I had the privilege of being “kept in line” by Howard from 1988 to 1994 at Canada’s first all-sports radio station. I was there – home and away – to watch the Blue Jays in their biggest moments: American League Championship Series games at Oakland (1989), Minneapolis (1991), Oakland (1992) and Chicago (1993); World Series games at Atlanta (1992) and Philadelphia (1993). There was the Major League All-Star Game at SkyDome in 1991 and others with Howie at Qualcomm Stadium in San Diego (1992) and Three Rivers Stadium in Pittsburgh (1994).

Apr7-77Ticketedited

MY TICKET FOR BLUE JAYS FIRST-EVER GAME – vs. CHICAGO WHITE SOX – APR. 7, 1977.

For being the most tenured employee in Blue Jays history, the Howard Starkman Award will now be presented annually to the club’s employee-of-the-year – a richly earned tribute to Starkman, who joined the organization in ’76 just after the accounting department hired Welland, Ont. native Paul Beeston. You may recognize the latter as president of the Blue Jays before and after their championships – a tenure briefly interrupted by a role at baseball’s head office in New York. Starkman hung around and retired with the longest unbroken term in club history.

I don’t often dig out my cardboard newspaper scrapbooks from the Blue Jays early years (damn, are they heavy), but I did so this week… as my lower-back is reminding me. There was no other way to recognize Howard for all the hospitality he provided in the infant stage of my radio career. Presented below, therefore, is a collection of 84 original newspaper pages from the best moments (to date) in Blue Jays history.

Happy, healthy retirement, Howard S. From Howard B.

And, thanks.

FALSE ALARM

SFJAYS-1edited

TORONTO STAR STORIES FROM JAN. 10, 1976 ? AND FEB. 4, 1976 ? DETAILING PLAN OF MOVING THE SAN FRANCISCO GIANTS TO TORONTO.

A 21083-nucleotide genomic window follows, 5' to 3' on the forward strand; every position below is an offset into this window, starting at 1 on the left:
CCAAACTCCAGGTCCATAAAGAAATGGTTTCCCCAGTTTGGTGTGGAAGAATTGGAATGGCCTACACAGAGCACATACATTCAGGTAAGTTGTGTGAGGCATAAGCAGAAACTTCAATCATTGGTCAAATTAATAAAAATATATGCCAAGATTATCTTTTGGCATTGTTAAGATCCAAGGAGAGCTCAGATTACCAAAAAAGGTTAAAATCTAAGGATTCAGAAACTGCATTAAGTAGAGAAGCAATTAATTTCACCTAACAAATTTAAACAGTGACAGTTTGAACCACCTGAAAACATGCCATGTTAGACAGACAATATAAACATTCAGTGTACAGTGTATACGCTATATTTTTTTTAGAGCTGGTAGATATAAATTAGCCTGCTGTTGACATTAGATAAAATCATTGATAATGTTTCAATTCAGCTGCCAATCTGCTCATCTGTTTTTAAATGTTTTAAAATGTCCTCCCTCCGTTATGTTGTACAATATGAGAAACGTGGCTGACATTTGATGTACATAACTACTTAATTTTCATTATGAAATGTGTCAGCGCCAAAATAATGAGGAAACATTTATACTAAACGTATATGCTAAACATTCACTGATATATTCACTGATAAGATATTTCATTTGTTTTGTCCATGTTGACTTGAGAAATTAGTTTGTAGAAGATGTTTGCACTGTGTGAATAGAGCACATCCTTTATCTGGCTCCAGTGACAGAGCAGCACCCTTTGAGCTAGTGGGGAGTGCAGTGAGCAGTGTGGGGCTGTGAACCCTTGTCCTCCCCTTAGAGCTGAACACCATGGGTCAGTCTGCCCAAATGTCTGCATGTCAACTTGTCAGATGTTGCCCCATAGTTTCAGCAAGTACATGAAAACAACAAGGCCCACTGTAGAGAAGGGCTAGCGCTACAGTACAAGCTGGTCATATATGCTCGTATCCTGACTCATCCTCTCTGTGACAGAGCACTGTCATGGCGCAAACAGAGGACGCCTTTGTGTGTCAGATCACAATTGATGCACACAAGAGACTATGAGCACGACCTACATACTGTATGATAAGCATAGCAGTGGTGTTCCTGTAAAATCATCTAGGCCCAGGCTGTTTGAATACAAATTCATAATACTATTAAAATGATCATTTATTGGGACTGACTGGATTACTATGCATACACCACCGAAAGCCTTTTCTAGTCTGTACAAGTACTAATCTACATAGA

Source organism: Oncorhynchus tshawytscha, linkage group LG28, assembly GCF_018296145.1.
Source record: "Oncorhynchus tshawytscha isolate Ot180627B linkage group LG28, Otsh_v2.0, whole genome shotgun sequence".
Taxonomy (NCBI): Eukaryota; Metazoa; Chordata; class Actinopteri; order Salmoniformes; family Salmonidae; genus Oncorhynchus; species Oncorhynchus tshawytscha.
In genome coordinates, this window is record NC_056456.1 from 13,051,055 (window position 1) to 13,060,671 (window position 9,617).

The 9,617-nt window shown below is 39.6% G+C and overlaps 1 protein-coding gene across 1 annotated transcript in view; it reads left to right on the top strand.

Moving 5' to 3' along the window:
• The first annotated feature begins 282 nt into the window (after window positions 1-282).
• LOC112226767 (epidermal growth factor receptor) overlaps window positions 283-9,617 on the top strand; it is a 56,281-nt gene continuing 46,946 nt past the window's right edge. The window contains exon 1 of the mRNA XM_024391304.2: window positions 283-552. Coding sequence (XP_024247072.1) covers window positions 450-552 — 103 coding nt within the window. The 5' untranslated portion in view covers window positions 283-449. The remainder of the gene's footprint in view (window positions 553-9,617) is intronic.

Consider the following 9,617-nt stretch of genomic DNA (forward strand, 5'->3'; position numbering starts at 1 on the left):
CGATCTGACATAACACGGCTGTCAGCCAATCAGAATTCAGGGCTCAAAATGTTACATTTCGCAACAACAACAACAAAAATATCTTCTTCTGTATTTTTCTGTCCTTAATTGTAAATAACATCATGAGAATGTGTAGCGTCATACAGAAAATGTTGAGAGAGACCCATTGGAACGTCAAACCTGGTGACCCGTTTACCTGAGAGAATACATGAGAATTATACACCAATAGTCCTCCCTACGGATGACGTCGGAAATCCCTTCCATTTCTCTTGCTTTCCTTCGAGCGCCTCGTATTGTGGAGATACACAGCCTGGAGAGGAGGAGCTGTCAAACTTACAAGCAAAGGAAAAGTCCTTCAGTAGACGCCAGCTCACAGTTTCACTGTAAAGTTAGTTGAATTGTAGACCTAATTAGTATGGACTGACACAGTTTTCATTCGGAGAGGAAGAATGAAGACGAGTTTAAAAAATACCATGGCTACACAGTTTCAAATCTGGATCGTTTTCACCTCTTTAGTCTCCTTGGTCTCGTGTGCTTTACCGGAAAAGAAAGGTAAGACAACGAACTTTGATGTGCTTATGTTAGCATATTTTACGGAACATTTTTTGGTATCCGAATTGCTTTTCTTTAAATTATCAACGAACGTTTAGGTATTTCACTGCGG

SFJays-2edited

EXPANSION DRAFT

JaysHatchedited

TORONTO STAR SPORTS FROM NOV. 6, 1976 INTRODUCING THE FIRST BLUE JAYS ROSTER AFTER EXPANSION DRAFT IN NEW YORK THE PREVIOUS DAY.

GRAPEFRUIT LEAGUE OPENER

Godfreyedited

TORONTO STAR FROM MAR. 12, 1977 (THEN-METRO CHAIRMAN PAUL GODFREY THROWING FIRST PITCH) – DAY AFTER FIRST-EVER ORGANIZED BLUE JAYS GAME: EXHIBITION OPENER vs. NEW YORK METS IN DUNEDIN FLA. TORONTO WON, 3-1.

THE DAY BEFORE

JaysSup-1edited          JaysSup-2edited

FRONT AND BACK COVERS OF TORONTO SUN SUPPLEMENT FROM APR. 6, 1977 – DAY BEFORE THE SEASON OPENER vs. CHICAGO WHITE SOX.

FIRST GAME

Opener-1edited

FRONT-PAGE EDITIONS OF THE TORONTO STAR ?? ON APRIL 7, 1977 – AFTER THE BLUE JAYS FIRST-EVER GAME AT COLD, SNOWY EXHIBITION STADIUM.

Opener-2edited

A RECORD NIGHT

24runsedited

TORONTO STAR SPORTS – JUNE 27, 1978 – NIGHT AFTER SECOND-YEAR JAYS ESTABLISHED A TEAM RECORD THAT STILL EXISTS FOR MOST RUNS IN A GAME.

FIRST PLAYOFF APPEARANCE

85Jays-1edited

TORONTO SUN ? AND TORONTO STAR ? OCT. 6, 1985 – DAY AFTER BLUE JAYS BEAT NEW YORK YANKEES AT EXHIBITION STADIUM TO WIN AMERICAN LEAGUE EAST TITLE.

JaysClinchedit          BellKneesedited

AScoreedited

FIRST PLAYOFF GAMES

Brettedited

TORONTO STAR AFTER GAME 1 ? AND GAME 2 ? OF THE 1985 AMERICAN LEAGUE CHAMPIONSHIP SERIES AT EXHIBITION STADIUM BETWEEN BLUE JAYS AND KANSAS CITY ROYALS. JAYS WON BOTH GAMES AND LED 3-1 BEFORE THE ROYALS AND GEORGE BRETT RALLIED WITH THREE CONSECUTIVE VICTORIES TO PREVAIL IN SEVEN.